The requirements for a great docking engine are simple to state: it needs to be fast and it needs to be accurate. The latter is by far the most important: nobody cares how quickly you got the answer if it is wrong! Our first question when evaluating docking methods was therefore to ask how good it was. This is actually a difficult question to ask, as there are several different definitions of ‘good’ depending on what you want: virtual screening enrichment? Good pose prediction? Accurate ranking of active molecules?

The first of these, virtual screening, is what most people think of when they think of docking success. Lead Finder has been validated on a wide variety of target classes and shows excellent enrichment rates (median ROC value across 34 protein targets was 0.94), even on targets traditionally seen as very hard such as PPAR-γ. The performance on kinases was uniformly excellent, with ROC values ranging from 0.86 for fibroblast growth factor receptor kinase (FGFR) to 0.96 for tyrosine kinase c-Src.

docked_syk_ligands

A series of SYK ligands docked to PDB 4yjq with crystal ligand shown in purple.

Pose prediction is of more interest to those working in the lead optimization phase, where assessing the likely bound conformation of a newly-proposed structure can be very helpful in guiding design. Here, too, Lead Finder performs well. On the widely-used Astex Diverse Set, used to test docking performance, Lead Finder produces the correct pose as the top-scoring result 82% of the time, which is comparable to other state-of-the-art methods (Gold, for example, gets 81% on the same measure). On a number of literature data sets testing self-docking performance Lead Finder finds the correct pose between 81 and 96% of the time, which is excellent.

leadfinder_command_lines

Lead Finder includes dedicated modes for extra-precision and virtual screening experiments.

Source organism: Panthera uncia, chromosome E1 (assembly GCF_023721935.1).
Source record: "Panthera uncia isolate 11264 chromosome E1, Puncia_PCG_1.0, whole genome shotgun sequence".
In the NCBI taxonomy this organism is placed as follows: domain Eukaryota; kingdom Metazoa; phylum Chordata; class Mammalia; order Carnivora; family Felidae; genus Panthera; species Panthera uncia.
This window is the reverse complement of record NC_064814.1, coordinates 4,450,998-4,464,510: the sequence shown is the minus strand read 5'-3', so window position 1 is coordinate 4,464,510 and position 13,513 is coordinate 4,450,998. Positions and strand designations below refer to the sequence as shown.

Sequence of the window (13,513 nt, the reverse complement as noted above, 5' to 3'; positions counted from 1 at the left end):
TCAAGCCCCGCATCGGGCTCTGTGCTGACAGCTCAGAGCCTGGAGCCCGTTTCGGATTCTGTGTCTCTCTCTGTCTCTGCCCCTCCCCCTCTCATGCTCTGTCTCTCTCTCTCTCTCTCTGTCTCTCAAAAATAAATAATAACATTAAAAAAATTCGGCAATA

One of the most intriguing things about Lead Finder is the makeup of the scoring functions. In contrast to many other scoring functions which use heuristic or knowledge-based potentials, the Lead Finder scoring functions comprise a set of physics-based potentials describing electrostatics, hydrogen bonding, desolvation energy, entropic losses on binding and so on. Different scoring functions can be obtained by weighting these contributions differently: BioMolTech have found that the optimal weights for pose prediction differ slightly from those for energy prediction, for example. A separate scoring function has been developed which aims to compute a ΔG of binding given a correct pose. This is a difficult task, and the success of the Lead Finder function was demonstrated in the in the 2010 CSAR blind challenge, where the binding energy of 343 protein-ligand complexes had to be predicted ab initio. Lead Finder was the best-performing docking method in that challenge. BioMolTech are actively building on this excellent result with the aim of making robust and reliable activity predictions a standard outcome of a Lead Finder experiment.

Cresset are proud to be the worldwide distributors for Lead Finder. It is available today as a command-line application and will be built into Cresset’s upcoming structure-based drug design workbench.

Request an evaluation of Lead Finder.

Progress in structure-based design at Cresset